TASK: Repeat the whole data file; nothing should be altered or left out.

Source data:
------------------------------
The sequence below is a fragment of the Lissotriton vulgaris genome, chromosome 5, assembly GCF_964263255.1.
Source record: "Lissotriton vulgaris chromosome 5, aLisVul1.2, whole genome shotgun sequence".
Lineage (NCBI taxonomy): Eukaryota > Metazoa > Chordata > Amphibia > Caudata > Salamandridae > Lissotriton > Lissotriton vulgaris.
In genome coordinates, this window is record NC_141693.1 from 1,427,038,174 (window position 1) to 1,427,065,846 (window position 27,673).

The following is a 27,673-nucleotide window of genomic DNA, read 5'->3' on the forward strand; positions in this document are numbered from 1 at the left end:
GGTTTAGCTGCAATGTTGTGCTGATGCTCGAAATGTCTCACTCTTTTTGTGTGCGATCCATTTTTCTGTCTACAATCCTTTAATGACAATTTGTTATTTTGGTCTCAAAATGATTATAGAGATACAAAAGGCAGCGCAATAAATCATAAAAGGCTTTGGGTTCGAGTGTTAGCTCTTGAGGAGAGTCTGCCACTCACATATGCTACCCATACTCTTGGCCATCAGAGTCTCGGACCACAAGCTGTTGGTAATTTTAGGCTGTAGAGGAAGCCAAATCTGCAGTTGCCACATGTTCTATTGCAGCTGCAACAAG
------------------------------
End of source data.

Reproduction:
The sequence below is a fragment of the Lissotriton vulgaris genome, chromosome 5, assembly GCF_964263255.1.
Source record: "Lissotriton vulgaris chromosome 5, aLisVul1.2, whole genome shotgun sequence".
Lineage (NCBI taxonomy): Eukaryota > Metazoa > Chordata > Amphibia > Caudata > Salamandridae > Lissotriton > Lissotriton vulgaris.
In genome coordinates, this window is record NC_141693.1 from 1,427,038,174 (window position 1) to 1,427,065,846 (window position 27,673).

The following is a 27,673-nucleotide window of genomic DNA, read 5'->3' on the forward strand; positions in this document are numbered from 1 at the left end:
GGTTTAGCTGCAATGTTGTGCTGATGCTCGAAATGTCTCACTCTTTTTGTGTGCGATCCATTTTTCTGTCTACAATCCTTTAATGACAATTTGTTATTTTGGTCTCAAAATGATTATAGAGATACAAAAGGCAGCGCAATAAATCATAAAAGGCTTTGGGTTCGAGTGTTAGCTCTTGAGGAGAGTCTGCCACTCACATATGCTACCCATACTCTTGGCCATCAGAGTCTCGGACCACAAGCTGTTGGTAATTTTAGGCTGTAGAGGAAGCCAAATCTGCAGTTGCCACATGTTCTATTGCAGCTGCAACAAG